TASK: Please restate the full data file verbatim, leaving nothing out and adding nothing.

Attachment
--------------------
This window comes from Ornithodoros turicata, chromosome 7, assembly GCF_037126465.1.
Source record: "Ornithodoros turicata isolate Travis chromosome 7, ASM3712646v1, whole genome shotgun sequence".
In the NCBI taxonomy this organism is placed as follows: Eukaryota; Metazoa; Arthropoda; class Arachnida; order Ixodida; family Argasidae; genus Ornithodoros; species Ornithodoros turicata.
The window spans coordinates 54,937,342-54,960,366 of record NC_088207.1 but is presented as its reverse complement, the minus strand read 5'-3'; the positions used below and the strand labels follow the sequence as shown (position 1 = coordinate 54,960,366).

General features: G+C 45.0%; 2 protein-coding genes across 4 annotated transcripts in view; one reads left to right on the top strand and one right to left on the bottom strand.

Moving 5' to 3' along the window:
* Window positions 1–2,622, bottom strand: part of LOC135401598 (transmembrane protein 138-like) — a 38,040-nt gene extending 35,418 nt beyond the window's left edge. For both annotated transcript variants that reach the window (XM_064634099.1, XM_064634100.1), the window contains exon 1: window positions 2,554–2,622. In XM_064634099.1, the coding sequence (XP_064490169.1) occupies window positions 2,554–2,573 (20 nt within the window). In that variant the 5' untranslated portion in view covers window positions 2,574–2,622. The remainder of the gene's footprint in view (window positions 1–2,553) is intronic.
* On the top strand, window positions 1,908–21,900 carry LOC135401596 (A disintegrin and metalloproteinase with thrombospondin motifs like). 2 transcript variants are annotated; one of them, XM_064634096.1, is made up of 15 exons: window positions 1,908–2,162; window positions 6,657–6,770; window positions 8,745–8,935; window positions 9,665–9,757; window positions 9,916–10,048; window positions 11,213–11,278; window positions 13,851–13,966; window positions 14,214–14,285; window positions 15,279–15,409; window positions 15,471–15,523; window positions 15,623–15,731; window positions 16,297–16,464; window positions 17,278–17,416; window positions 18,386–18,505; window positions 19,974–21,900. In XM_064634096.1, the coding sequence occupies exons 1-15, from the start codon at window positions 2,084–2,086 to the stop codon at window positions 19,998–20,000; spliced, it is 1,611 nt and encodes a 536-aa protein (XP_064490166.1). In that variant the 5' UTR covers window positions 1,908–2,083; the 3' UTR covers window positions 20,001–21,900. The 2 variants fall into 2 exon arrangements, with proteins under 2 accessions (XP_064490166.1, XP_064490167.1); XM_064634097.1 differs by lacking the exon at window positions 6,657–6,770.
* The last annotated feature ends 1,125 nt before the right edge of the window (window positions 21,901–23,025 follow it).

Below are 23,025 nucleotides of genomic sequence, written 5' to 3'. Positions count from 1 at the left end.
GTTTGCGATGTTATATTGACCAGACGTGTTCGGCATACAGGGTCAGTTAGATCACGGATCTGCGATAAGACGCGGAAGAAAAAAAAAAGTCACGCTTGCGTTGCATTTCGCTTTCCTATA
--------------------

This window comes from Ornithodoros turicata, chromosome 7, assembly GCF_037126465.1.
Source record: "Ornithodoros turicata isolate Travis chromosome 7, ASM3712646v1, whole genome shotgun sequence".
In the NCBI taxonomy this organism is placed as follows: Eukaryota; Metazoa; Arthropoda; class Arachnida; order Ixodida; family Argasidae; genus Ornithodoros; species Ornithodoros turicata.
The window spans coordinates 54,937,342-54,960,366 of record NC_088207.1 but is presented as its reverse complement, the minus strand read 5'-3'; the positions used below and the strand labels follow the sequence as shown (position 1 = coordinate 54,960,366).

General features: G+C 45.0%; 2 protein-coding genes across 4 annotated transcripts in view; one reads left to right on the top strand and one right to left on the bottom strand.

Moving 5' to 3' along the window:
* Window positions 1–2,622, bottom strand: part of LOC135401598 (transmembrane protein 138-like) — a 38,040-nt gene extending 35,418 nt beyond the window's left edge. For both annotated transcript variants that reach the window (XM_064634099.1, XM_064634100.1), the window contains exon 1: window positions 2,554–2,622. In XM_064634099.1, the coding sequence (XP_064490169.1) occupies window positions 2,554–2,573 (20 nt within the window). In that variant the 5' untranslated portion in view covers window positions 2,574–2,622. The remainder of the gene's footprint in view (window positions 1–2,553) is intronic.
* On the top strand, window positions 1,908–21,900 carry LOC135401596 (A disintegrin and metalloproteinase with thrombospondin motifs like). 2 transcript variants are annotated; one of them, XM_064634096.1, is made up of 15 exons: window positions 1,908–2,162; window positions 6,657–6,770; window positions 8,745–8,935; window positions 9,665–9,757; window positions 9,916–10,048; window positions 11,213–11,278; window positions 13,851–13,966; window positions 14,214–14,285; window positions 15,279–15,409; window positions 15,471–15,523; window positions 15,623–15,731; window positions 16,297–16,464; window positions 17,278–17,416; window positions 18,386–18,505; window positions 19,974–21,900. In XM_064634096.1, the coding sequence occupies exons 1-15, from the start codon at window positions 2,084–2,086 to the stop codon at window positions 19,998–20,000; spliced, it is 1,611 nt and encodes a 536-aa protein (XP_064490166.1). In that variant the 5' UTR covers window positions 1,908–2,083; the 3' UTR covers window positions 20,001–21,900. The 2 variants fall into 2 exon arrangements, with proteins under 2 accessions (XP_064490166.1, XP_064490167.1); XM_064634097.1 differs by lacking the exon at window positions 6,657–6,770.
* The last annotated feature ends 1,125 nt before the right edge of the window (window positions 21,901–23,025 follow it).

Below are 23,025 nucleotides of genomic sequence, written 5' to 3'. Positions count from 1 at the left end.
GTTTGCGATGTTATATTGACCAGACGTGTTCGGCATACAGGGTCAGTTAGATCACGGATCTGCGATAAGACGCGGAAGAAAAAAAAAAGTCACGCTTGCGTTGCATTTCGCTTTCCTATA